Mill Creek Man Charged with Importing Drug Paraphernalia and Trafficking in Counterfeit Goods
Wholesaler Supplied Counterfeit Goods to Small Retail Stores
A Mill Creek, Washington man was arrested today on a criminal complaint charging him with importing drug paraphernalia and trafficking in counterfeit goods following a multi-year investigation by Homeland Security Investigations, announced U.S. Attorney Annette L. Hayes. JAE SEON YOON, (AKA: Jason YOON), 55, is the president or vice-president of multiple companies doing business in Washington State: J&J, Inc. (d/b/a “Top Wholesale, Inc.”), Smomax, Inc. (d/b/a “346 Glass Pipe/Master Trading”) and Three People Corp. (d/b/a/ “Cigar USA”). The criminal complaint alleges YOON imported and distributed drug paraphernalia and other goods with counterfeit markings that made them appear to be from established suppliers. YOON allegedly used stickers with Seahawks and other NFL team logos to increase the price of the drug paraphernalia he sold. YOON was arrested this morning as part of a search of three properties where law enforcement believes the counterfeit goods were being stored. YOON will appear in U.S. District Court in Tacoma at 2:30 Wednesday July 8, 2015.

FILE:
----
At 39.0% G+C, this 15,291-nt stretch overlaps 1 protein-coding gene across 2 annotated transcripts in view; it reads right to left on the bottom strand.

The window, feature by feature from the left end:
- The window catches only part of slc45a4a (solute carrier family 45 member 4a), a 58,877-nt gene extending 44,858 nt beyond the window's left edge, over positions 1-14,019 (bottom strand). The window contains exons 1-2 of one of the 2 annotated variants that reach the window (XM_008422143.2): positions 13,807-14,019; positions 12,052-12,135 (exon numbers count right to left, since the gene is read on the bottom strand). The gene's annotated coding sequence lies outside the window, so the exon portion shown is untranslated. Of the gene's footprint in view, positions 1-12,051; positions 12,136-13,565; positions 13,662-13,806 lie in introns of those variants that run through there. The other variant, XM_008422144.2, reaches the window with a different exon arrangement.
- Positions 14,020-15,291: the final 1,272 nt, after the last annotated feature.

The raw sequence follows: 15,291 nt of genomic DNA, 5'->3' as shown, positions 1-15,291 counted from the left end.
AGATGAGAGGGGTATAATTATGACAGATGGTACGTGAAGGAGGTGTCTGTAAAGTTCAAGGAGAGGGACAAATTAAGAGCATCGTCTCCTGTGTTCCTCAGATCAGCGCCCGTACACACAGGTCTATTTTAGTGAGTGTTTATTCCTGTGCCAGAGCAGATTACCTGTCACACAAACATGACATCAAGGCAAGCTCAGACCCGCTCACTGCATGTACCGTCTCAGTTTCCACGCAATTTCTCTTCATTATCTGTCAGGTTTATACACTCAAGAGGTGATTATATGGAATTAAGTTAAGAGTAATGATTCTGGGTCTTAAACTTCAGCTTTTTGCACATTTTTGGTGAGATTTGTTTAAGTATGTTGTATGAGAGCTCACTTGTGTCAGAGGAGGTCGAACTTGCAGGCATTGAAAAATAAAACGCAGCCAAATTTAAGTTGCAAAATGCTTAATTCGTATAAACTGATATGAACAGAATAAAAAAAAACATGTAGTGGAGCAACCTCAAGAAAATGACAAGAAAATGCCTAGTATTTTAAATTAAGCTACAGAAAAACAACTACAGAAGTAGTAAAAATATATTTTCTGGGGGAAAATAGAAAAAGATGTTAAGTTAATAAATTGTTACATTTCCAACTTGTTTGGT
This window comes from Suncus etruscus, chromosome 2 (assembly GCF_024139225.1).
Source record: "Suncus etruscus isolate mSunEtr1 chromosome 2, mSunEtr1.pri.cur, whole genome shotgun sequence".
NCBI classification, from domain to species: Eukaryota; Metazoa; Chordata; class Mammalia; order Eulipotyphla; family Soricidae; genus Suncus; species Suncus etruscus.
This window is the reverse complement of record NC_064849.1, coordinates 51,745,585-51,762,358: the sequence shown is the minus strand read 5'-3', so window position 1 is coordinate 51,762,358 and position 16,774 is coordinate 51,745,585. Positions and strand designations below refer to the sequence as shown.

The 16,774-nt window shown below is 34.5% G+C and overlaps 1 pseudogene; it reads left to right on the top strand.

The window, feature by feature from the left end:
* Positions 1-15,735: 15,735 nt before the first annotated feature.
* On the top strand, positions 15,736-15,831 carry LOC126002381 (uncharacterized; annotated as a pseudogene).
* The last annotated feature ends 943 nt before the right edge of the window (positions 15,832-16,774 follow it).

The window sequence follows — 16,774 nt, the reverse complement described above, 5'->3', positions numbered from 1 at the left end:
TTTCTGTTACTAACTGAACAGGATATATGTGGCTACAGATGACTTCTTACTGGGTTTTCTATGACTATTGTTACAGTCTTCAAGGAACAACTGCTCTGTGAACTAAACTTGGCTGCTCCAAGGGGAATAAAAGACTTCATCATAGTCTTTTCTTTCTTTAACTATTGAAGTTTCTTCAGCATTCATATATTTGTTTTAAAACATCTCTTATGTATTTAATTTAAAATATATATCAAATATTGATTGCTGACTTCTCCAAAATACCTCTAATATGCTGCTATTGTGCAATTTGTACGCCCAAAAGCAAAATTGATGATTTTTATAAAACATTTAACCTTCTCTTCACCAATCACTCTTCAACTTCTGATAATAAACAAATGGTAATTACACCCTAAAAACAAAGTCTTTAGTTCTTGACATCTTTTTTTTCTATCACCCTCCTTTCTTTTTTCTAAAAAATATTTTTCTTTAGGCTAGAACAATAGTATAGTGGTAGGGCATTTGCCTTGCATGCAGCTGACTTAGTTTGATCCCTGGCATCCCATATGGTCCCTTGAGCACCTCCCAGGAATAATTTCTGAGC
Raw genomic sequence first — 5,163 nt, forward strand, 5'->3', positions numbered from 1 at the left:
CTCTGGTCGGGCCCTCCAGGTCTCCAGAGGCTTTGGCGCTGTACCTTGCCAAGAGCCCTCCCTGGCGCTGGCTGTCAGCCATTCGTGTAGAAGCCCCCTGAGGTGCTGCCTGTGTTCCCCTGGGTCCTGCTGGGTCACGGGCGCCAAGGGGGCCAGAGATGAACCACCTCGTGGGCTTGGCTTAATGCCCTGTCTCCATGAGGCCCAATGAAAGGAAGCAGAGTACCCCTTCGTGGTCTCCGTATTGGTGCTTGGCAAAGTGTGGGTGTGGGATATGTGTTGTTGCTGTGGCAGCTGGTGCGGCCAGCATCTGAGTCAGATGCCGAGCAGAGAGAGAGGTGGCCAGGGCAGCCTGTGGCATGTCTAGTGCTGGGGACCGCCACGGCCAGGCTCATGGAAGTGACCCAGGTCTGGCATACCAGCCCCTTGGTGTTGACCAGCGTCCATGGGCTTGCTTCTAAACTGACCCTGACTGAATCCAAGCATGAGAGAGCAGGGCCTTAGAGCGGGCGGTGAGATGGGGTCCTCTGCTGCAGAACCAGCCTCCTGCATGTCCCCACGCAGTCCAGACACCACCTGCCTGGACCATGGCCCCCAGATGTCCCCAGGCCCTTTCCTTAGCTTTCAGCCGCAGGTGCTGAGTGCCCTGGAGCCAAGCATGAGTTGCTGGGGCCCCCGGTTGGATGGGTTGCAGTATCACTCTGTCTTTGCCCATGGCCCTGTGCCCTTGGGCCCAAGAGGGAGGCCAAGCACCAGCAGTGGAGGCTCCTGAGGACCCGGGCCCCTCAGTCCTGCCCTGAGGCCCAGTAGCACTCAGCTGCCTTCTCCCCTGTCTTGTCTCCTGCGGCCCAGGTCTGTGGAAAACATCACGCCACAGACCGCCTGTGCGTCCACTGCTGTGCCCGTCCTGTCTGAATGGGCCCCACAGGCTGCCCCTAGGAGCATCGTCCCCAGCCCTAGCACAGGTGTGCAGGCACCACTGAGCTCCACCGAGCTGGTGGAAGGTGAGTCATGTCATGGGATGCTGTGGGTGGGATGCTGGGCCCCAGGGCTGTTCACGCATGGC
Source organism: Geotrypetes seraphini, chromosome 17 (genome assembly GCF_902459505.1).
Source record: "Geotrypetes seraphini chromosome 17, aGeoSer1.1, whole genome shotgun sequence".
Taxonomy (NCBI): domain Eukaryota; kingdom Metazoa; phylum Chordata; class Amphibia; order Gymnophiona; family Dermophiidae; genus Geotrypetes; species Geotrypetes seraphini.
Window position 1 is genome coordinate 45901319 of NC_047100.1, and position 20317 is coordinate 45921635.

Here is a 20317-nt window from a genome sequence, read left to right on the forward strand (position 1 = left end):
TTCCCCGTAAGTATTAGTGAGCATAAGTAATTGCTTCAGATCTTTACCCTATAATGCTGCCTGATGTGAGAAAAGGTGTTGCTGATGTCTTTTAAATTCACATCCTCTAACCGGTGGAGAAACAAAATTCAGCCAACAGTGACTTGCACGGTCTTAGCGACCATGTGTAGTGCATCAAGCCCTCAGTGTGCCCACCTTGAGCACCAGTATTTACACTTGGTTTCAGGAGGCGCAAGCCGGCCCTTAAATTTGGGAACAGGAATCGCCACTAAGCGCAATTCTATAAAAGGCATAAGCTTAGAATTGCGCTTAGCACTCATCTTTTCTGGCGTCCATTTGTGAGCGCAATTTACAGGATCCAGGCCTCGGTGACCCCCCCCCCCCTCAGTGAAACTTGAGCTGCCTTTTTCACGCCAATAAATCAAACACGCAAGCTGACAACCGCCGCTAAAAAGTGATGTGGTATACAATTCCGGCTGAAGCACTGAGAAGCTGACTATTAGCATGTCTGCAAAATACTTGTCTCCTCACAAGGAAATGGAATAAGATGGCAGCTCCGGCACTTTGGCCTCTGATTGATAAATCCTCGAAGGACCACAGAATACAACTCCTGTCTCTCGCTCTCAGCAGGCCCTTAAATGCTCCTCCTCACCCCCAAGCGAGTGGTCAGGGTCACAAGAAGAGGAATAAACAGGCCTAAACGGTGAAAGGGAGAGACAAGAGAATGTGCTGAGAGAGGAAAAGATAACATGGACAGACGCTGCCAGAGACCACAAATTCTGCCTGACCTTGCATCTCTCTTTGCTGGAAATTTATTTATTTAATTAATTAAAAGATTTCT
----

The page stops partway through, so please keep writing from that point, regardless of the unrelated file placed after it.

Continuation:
According to the criminal complaint, YOON imported drug paraphernalia from China, sometimes via Canada, by marking them as vases, laboratory glassware, or oil and vinegar dispensers. Multiple shipments were seized by law enforcement. While the items were made in China, they were falsely marked with the logos of companies who manufacture similar goods in Germany and Canada. YOON also imported e-cigarettes and chargers which bore counterfeit Underwriters Lab (U/L) markings. U/L is an American worldwide safety consulting and certification company that provides safety standards for electrical devices and components. YOON’s companies then sold the counterfeit items to small “mom and pop” type retail stores.
The criminal complaint describes how YOON also imported counterfeit Seahawks logo stickers to stick on items to increase their value, and how he trafficked in “Hello Kitty” logo items despite being served with a cease and desist letter by the registered trademark owner.
The charges contained in the complaint are only allegations. A person is presumed innocent unless and until he or she is proven guilty beyond a reasonable doubt in a court of law.
The case is being investigated by the U.S. Immigration and Customs Enforcement’s Homeland Security Investigations with assistance from U.S. Customs and Border Protection (CBP), the Washington State Liquor and Cannabis Control Board, and the Food and Drug Administration (FDA) Office of Criminal Investigations. The case is being prosecuted by Assistant United States Attorney Marci Ellsworth.